There are a number of physical and behavioral changes that take place with horses that become pregnant within the first few weeks. You can expect your mare to begin eating more than usual. It is also common for pregnant horses to become more irritable than normal around this time.

150 Days

Once your horse has reached the 150 day mark in their pregnancy, the baby inside weighs just a couple of pounds. It has developed whiskers and can even blink its eyes.

250 Days

At the 250 day mark, the lungs of the foal have begun developing. Most horses have a noticeably swollen abdomen by this point. The mare’s udder also tends to protrude out slightly, producing a discharge that eventually becomes milk for their baby.

315 Days

When your mare is at this point in its pregnancy, you will need to keep a close watch on it each day. It won’t be very long at all until foaling takes place, so you have to be prepared. 

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The maximum gestation period of a horse in 370 days, so you’ll want to keep that in mind. This is usually the point at which most pregnant horses become restless.

pregnant horse

Tips to Prepare for Your Horse’s Birthing

There are some tips that you will need to keep in mind when it comes to preparing for your horse’s birthing.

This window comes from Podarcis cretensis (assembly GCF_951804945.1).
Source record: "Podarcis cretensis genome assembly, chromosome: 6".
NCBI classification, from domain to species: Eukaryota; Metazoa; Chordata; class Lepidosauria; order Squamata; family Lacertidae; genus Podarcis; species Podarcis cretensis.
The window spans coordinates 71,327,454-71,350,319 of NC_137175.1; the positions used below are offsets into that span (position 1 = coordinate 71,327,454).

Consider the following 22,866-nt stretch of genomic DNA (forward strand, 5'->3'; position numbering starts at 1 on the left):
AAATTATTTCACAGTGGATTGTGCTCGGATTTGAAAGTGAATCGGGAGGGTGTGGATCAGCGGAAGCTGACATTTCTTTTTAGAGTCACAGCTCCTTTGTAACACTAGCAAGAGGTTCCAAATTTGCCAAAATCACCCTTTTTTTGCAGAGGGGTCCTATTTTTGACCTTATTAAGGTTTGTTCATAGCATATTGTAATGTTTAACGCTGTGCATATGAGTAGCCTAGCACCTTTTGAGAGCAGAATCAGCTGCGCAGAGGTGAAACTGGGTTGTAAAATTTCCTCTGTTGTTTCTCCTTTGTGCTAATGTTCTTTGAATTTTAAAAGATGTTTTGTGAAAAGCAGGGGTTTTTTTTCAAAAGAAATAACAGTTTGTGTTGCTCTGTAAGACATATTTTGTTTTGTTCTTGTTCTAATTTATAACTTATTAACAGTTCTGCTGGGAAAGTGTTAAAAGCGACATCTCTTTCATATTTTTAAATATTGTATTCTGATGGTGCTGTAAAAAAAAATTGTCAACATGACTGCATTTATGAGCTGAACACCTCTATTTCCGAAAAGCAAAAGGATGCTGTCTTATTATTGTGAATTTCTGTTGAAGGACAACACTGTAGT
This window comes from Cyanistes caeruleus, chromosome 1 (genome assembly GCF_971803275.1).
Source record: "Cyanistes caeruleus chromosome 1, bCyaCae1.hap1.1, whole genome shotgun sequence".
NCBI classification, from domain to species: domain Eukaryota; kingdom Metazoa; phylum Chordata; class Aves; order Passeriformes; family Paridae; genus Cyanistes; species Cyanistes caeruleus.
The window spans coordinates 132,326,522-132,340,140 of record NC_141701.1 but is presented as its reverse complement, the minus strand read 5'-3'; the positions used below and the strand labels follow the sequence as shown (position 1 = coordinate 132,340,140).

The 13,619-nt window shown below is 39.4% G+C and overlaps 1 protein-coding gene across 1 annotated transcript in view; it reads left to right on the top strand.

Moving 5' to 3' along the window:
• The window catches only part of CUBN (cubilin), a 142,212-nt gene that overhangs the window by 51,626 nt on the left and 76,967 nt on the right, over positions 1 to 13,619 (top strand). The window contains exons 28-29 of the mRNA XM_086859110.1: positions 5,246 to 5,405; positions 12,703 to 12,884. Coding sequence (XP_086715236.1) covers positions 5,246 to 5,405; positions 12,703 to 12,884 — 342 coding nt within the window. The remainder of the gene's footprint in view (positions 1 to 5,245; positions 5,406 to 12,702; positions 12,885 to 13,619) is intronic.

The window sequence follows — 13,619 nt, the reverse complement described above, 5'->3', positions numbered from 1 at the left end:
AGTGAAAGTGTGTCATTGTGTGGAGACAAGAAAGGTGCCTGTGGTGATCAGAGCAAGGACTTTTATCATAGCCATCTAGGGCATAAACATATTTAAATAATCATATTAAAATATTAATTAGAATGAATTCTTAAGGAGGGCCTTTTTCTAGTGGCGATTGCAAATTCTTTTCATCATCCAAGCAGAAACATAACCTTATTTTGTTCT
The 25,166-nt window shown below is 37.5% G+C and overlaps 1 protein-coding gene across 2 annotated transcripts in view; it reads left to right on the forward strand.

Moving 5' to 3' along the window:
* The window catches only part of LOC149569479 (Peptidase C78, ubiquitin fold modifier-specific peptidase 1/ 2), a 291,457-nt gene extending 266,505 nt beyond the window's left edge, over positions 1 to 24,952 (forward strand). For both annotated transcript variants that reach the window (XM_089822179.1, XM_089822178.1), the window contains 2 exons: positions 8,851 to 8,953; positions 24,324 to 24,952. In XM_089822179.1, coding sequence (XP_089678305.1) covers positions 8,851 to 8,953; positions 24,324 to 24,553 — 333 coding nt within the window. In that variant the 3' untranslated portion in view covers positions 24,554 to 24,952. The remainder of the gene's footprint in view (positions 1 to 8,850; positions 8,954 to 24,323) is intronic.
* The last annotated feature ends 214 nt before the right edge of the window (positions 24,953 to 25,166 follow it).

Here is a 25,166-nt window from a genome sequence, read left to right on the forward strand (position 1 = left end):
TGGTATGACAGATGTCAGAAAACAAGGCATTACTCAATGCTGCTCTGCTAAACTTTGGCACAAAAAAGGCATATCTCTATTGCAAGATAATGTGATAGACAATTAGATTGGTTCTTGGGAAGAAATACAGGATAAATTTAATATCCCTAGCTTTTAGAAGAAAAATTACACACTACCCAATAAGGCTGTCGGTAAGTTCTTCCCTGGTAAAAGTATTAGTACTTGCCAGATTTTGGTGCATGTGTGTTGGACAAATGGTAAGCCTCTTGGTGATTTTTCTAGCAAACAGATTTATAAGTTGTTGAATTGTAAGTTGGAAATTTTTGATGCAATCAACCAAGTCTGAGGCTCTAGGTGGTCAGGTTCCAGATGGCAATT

• Make sure that you keep records of your pregnant horse’s vaccinations.
  • Getting your mare vaccinated while it is pregnant helps to ensure healthy offspring.
  • It is also important that you get your mare dewormed while it is pregnant.
  • Keep the number of your veterinarian nearby just in case there are any complications during the birthing process.
  • You’ll also want to have lot of clean towels close by, as things are sure to get messy.
  • Wear surgical/medical gloves while your horse is giving birth. It is important that your hands remain sterile during this process.

Caring for Your Pregnant Horse

You will also need to consider a few things when it comes to taking care of your horse while it is pregnant. You should absolutely avoid transporting your mare unless it is absolutely necessary. The last thing you want to do is to put any unneeded stresses on her.